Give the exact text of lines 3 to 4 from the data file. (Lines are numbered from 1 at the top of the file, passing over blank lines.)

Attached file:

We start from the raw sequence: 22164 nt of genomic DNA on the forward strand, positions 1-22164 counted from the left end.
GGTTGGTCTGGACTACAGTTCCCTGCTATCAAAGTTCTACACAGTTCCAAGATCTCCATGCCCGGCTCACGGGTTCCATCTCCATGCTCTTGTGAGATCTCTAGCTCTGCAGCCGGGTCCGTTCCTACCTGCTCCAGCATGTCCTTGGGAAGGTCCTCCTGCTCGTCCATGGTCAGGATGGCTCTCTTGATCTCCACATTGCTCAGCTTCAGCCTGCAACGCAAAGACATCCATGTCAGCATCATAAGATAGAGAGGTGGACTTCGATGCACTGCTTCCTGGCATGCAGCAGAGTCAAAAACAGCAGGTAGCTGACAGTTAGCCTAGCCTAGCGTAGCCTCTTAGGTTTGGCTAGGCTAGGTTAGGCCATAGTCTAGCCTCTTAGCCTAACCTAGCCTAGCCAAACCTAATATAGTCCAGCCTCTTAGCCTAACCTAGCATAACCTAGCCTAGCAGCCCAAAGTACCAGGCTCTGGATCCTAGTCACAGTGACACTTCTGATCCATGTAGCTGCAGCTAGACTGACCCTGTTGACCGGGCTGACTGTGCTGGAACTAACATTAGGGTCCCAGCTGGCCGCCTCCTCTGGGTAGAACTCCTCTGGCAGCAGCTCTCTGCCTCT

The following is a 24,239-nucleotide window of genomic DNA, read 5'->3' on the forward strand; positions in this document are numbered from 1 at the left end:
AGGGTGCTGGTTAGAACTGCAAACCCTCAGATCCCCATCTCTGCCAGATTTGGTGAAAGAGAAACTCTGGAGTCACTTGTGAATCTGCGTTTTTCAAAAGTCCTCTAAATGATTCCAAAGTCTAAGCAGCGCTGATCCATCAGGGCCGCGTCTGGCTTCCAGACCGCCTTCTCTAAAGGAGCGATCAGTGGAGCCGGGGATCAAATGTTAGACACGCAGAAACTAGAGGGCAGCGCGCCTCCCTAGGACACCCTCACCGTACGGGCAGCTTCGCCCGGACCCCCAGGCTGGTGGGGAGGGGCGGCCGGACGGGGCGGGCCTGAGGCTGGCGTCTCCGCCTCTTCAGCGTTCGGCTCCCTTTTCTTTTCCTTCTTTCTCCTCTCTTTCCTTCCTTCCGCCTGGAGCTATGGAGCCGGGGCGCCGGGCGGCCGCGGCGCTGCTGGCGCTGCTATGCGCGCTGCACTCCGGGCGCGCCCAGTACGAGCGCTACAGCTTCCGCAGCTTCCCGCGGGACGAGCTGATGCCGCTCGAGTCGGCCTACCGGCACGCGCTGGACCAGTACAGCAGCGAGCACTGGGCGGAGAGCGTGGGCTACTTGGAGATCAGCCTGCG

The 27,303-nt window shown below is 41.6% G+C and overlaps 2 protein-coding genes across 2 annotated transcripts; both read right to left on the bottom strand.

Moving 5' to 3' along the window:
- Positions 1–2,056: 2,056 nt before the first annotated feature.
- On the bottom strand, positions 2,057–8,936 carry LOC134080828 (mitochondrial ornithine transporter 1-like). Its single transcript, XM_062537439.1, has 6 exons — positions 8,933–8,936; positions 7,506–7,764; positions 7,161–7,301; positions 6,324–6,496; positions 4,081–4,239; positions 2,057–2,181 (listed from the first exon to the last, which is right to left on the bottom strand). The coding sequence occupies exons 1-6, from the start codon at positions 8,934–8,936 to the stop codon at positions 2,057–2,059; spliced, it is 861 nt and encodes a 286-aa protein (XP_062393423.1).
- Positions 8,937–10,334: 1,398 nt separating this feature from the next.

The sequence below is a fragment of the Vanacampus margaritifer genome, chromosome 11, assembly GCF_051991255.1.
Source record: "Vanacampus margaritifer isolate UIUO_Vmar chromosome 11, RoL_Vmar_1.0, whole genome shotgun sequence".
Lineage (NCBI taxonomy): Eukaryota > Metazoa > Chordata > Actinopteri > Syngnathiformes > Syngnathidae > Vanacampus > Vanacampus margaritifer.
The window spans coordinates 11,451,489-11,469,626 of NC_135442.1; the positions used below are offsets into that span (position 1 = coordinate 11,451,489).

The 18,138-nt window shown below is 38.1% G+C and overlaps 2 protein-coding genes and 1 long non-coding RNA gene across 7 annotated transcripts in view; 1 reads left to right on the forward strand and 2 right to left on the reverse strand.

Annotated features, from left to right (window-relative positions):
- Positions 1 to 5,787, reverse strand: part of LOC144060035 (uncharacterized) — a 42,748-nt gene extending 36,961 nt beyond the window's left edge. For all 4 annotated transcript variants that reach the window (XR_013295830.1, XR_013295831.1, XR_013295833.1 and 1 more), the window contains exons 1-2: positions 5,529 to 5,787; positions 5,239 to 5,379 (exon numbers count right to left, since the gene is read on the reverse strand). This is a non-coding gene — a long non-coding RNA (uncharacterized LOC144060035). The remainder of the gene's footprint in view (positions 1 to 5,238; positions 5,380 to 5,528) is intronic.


The following is a 24,239-nucleotide window of genomic DNA, read 5'->3' on the forward strand; positions in this document are numbered from 1 at the left end:
AGGGTGCTGGTTAGAACTGCAAACCCTCAGATCCCCATCTCTGCCAGATTTGGTGAAAGAGAAACTCTGGAGTCACTTGTGAATCTGCGTTTTTCAAAAGTCCTCTAAATGATTCCAAAGTCTAAGCAGCGCTGATCCATCAGGGCCGCGTCTGGCTTCCAGACCGCCTTCTCTAAAGGAGCGATCAGTGGAGCCGGGGATCAAATGTTAGACACGCAGAAACTAGAGGGCAGCGCGCCTCCCTAGGACACCCTCACCGTACGGGCAGCTTCGCCCGGACCCCCAGGCTGGTGGGGAGGGGCGGCCGGACGGGGCGGGCCTGAGGCTGGCGTCTCCGCCTCTTCAGCGTTCGGCTCCCTTTTCTTTTCCTTCTTTCTCCTCTCTTTCCTTCCTTCCGCCTGGAGCTATGGAGCCGGGGCGCCGGGCGGCCGCGGCGCTGCTGGCGCTGCTATGCGCGCTGCACTCCGGGCGCGCCCAGTACGAGCGCTACAGCTTCCGCAGCTTCCCGCGGGACGAGCTGATGCCGCTCGAGTCGGCCTACCGGCACGCGCTGGACCAGTACAGCAGCGAGCACTGGGCGGAGAGCGTGGGCTACTTGGAGATCAGCCTGCG